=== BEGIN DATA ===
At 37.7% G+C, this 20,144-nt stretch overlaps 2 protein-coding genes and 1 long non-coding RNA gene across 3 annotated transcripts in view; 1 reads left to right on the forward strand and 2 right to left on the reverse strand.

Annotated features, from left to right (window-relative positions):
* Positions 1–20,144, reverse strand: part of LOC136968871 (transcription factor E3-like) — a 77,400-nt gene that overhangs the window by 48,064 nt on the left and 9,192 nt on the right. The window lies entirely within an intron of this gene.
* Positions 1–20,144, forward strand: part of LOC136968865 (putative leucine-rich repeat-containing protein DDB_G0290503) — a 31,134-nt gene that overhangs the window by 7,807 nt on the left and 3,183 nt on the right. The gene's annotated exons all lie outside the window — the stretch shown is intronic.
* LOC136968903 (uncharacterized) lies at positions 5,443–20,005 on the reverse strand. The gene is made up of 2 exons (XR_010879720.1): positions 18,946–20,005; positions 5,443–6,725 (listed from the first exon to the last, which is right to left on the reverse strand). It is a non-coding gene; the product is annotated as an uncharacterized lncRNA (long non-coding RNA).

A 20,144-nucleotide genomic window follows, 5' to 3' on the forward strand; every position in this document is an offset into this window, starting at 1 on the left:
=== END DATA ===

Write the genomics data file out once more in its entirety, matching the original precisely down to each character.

At 37.7% G+C, this 20,144-nt stretch overlaps 2 protein-coding genes and 1 long non-coding RNA gene across 3 annotated transcripts in view; 1 reads left to right on the forward strand and 2 right to left on the reverse strand.

Annotated features, from left to right (window-relative positions):
* Positions 1–20,144, reverse strand: part of LOC136968871 (transcription factor E3-like) — a 77,400-nt gene that overhangs the window by 48,064 nt on the left and 9,192 nt on the right. The window lies entirely within an intron of this gene.
* Positions 1–20,144, forward strand: part of LOC136968865 (putative leucine-rich repeat-containing protein DDB_G0290503) — a 31,134-nt gene that overhangs the window by 7,807 nt on the left and 3,183 nt on the right. The gene's annotated exons all lie outside the window — the stretch shown is intronic.
* LOC136968903 (uncharacterized) lies at positions 5,443–20,005 on the reverse strand. The gene is made up of 2 exons (XR_010879720.1): positions 18,946–20,005; positions 5,443–6,725 (listed from the first exon to the last, which is right to left on the reverse strand). It is a non-coding gene; the product is annotated as an uncharacterized lncRNA (long non-coding RNA).

A 20,144-nucleotide genomic window follows, 5' to 3' on the forward strand; every position in this document is an offset into this window, starting at 1 on the left: